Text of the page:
Collins became NASA's first female shuttle pilot in 1995 during the space agency's STS-63 mission aboard Discovery, the first to the Russian space station Mir. She also served as pilot during NASA's STS-84 Atlantis flight to the Mir station in 1997, before becoming NASA's first female shuttle commander in 1999 when she led the Columbia orbiter's STS-93 mission that launched the Chandra X-ray Observatory.
The shuttle veteran retired from the U.S. Air Force with the rank of colonel in 2005 and has logged more than 872 hours in space during her four flights.
Collins said she's felt the importance of her shuttle firsts when speaking with young women outside of NASA who are eager to learn how they can become astronauts as well.
"So there has been an impact and I hope that it's been a positive one," Collins said. "I hope that if I'm going to be a role model that I can be a good role model."
At the astronaut level, however, the differences between male and female astronauts stem only from their work capabilities, she added.
"Within the job itself, the male-female commander, the male-female astronaut, it's really the same," Collins said. "What really matters is how the person does their job."
Returning to flight
As commander of the Discovery orbiter during the July-August 2005 flight of STS-114, Collins led her six fellow crewmates on NASA's first shuttle flight since the 2003 loss of the Columbia orbiter and its crew.
"My crew trained for four years for that mission," Collins said, adding that initial delays and then the Columbia accident pushed her mission to its July 26, 2005 launch.
The risk-filled mission tested a series of shuttle safety improvements, inspection tools and fuel tank modifications, as well as restocked the International Space Station with vital supplies. Collins has said in the past that she was surprised of the fuel tank foam loss seen during the launch of her last flight, especially since NASA had spent more than two years working to prevent such debris after a similar problem led to the Columbia accident.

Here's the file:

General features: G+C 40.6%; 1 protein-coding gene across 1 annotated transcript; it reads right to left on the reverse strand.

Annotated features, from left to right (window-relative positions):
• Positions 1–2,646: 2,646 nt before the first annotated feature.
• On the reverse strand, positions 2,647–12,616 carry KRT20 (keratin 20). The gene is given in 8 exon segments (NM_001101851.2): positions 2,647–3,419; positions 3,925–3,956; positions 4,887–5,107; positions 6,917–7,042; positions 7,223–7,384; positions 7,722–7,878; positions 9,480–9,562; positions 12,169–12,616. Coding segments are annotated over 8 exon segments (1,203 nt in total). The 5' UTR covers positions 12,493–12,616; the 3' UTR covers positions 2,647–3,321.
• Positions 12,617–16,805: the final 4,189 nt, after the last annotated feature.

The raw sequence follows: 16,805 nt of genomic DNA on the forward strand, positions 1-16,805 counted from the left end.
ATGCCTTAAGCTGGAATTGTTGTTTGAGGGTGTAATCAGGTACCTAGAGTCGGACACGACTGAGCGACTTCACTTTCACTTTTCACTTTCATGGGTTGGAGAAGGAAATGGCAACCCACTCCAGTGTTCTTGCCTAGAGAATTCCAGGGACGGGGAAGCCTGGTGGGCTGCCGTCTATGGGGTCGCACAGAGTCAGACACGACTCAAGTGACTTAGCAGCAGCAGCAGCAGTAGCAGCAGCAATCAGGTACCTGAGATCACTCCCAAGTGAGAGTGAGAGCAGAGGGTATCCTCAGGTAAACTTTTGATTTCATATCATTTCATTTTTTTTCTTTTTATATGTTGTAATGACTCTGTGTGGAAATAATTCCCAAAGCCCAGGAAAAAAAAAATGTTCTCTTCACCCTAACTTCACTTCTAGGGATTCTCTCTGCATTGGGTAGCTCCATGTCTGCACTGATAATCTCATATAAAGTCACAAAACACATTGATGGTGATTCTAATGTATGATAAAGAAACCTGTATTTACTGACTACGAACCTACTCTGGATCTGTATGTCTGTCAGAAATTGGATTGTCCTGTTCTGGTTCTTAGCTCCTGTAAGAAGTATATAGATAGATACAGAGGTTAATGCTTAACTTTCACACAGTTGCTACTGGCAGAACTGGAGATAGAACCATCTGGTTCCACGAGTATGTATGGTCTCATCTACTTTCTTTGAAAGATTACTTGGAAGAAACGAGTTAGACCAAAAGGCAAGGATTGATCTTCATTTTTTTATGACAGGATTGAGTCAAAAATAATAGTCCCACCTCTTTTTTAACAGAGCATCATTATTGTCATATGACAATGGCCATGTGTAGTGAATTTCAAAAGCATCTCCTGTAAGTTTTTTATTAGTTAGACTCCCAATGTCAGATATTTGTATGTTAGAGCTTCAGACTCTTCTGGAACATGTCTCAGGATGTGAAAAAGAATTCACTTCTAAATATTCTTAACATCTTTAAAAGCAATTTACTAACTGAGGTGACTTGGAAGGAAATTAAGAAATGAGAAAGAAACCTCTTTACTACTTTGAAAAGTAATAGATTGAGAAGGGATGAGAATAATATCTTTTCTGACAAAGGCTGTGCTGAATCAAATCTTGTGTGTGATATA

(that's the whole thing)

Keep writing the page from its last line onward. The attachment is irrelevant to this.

The space agency has since taken steps to further reduce foam launch debris for its second return to flight mission, STS-121 aboard Discovery to launch in July.
"I'm expecting a very successful mission on STS-121," Collins said.
Collins' STS-114 spaceflight also marked the beginning of the end for NASA's shuttle program, which is now set to retire in 2010 after up to 17 more flights to finish ISS construction and service the Hubble Space Telescope.
"That's the right thing to do," Collins said of the shuttle program's retirement. "The shuttle is getting old, but we still have a capability to use it to finish building the space station. And we've got a good plan to gradually phase out the shuttle and bring in the Crew Exploration Vehicle."
Collins said the CEV is particularly exciting, because NASA hopes to use the spacecraft not only to return astronauts to the Moon, but also push towards Mars in the future.
"I am very excited to getting someday some people to walk on Mars," Collins said, adding that she hopes the U.S. takes the lead in that exploration effort. "Maybe I have a gene for this, but it's the right thing to do."